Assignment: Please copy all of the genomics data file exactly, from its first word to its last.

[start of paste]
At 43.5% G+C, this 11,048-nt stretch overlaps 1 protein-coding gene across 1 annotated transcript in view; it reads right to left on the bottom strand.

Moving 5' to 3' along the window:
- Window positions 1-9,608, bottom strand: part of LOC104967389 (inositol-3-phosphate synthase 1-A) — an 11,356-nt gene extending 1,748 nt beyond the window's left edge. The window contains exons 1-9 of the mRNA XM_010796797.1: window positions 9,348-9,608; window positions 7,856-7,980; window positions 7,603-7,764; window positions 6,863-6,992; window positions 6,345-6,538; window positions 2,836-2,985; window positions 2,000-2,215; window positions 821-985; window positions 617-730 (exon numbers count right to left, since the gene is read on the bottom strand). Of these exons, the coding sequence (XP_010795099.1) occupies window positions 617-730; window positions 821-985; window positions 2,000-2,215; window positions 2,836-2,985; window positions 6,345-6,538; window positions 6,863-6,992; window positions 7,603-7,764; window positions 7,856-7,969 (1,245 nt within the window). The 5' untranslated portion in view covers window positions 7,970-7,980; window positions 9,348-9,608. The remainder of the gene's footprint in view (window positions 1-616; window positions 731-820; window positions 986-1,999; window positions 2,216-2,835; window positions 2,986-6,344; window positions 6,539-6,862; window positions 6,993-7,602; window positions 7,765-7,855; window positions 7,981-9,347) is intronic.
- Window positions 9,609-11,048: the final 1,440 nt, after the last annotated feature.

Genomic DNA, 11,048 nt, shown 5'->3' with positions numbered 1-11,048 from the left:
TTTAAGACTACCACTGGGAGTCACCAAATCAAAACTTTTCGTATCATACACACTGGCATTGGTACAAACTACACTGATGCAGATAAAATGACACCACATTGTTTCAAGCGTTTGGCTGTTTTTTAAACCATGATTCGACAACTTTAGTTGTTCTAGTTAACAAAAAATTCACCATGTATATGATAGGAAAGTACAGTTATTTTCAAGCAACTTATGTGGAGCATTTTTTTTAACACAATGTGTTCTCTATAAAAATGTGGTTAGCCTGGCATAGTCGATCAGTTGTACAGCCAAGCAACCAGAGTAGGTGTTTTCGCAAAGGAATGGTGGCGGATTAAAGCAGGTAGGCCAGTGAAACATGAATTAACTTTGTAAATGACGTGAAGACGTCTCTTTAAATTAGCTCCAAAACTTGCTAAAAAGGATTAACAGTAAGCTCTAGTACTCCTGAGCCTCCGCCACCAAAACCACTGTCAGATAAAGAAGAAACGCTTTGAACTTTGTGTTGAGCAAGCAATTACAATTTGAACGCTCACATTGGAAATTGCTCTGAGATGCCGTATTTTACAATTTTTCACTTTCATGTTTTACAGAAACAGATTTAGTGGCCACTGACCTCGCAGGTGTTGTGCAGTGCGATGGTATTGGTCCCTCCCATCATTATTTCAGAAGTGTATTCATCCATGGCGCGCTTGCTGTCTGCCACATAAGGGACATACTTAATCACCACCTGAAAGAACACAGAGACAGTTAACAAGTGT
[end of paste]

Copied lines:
At 43.5% G+C, this 11,048-nt stretch overlaps 1 protein-coding gene across 1 annotated transcript in view; it reads right to left on the bottom strand.

Moving 5' to 3' along the window:
- Window positions 1-9,608, bottom strand: part of LOC104967389 (inositol-3-phosphate synthase 1-A) — an 11,356-nt gene extending 1,748 nt beyond the window's left edge. The window contains exons 1-9 of the mRNA XM_010796797.1: window positions 9,348-9,608; window positions 7,856-7,980; window positions 7,603-7,764; window positions 6,863-6,992; window positions 6,345-6,538; window positions 2,836-2,985; window positions 2,000-2,215; window positions 821-985; window positions 617-730 (exon numbers count right to left, since the gene is read on the bottom strand). Of these exons, the coding sequence (XP_010795099.1) occupies window positions 617-730; window positions 821-985; window positions 2,000-2,215; window positions 2,836-2,985; window positions 6,345-6,538; window positions 6,863-6,992; window positions 7,603-7,764; window positions 7,856-7,969 (1,245 nt within the window). The 5' untranslated portion in view covers window positions 7,970-7,980; window positions 9,348-9,608. The remainder of the gene's footprint in view (window positions 1-616; window positions 731-820; window positions 986-1,999; window positions 2,216-2,835; window positions 2,986-6,344; window positions 6,539-6,862; window positions 6,993-7,602; window positions 7,765-7,855; window positions 7,981-9,347) is intronic.
- Window positions 9,609-11,048: the final 1,440 nt, after the last annotated feature.

Genomic DNA, 11,048 nt, shown 5'->3' with positions numbered 1-11,048 from the left:
TTTAAGACTACCACTGGGAGTCACCAAATCAAAACTTTTCGTATCATACACACTGGCATTGGTACAAACTACACTGATGCAGATAAAATGACACCACATTGTTTCAAGCGTTTGGCTGTTTTTTAAACCATGATTCGACAACTTTAGTTGTTCTAGTTAACAAAAAATTCACCATGTATATGATAGGAAAGTACAGTTATTTTCAAGCAACTTATGTGGAGCATTTTTTTTAACACAATGTGTTCTCTATAAAAATGTGGTTAGCCTGGCATAGTCGATCAGTTGTACAGCCAAGCAACCAGAGTAGGTGTTTTCGCAAAGGAATGGTGGCGGATTAAAGCAGGTAGGCCAGTGAAACATGAATTAACTTTGTAAATGACGTGAAGACGTCTCTTTAAATTAGCTCCAAAACTTGCTAAAAAGGATTAACAGTAAGCTCTAGTACTCCTGAGCCTCCGCCACCAAAACCACTGTCAGATAAAGAAGAAACGCTTTGAACTTTGTGTTGAGCAAGCAATTACAATTTGAACGCTCACATTGGAAATTGCTCTGAGATGCCGTATTTTACAATTTTTCACTTTCATGTTTTACAGAAACAGATTTAGTGGCCACTGACCTCGCAGGTGTTGTGCAGTGCGATGGTATTGGTCCCTCCCATCATTATTTCAGAAGTGTATTCATCCATGGCGCGCTTGCTGTCTGCCACATAAGGGACATACTTAATCACCACCTGAAAGAACACAGAGACAGTTAACAAGTGT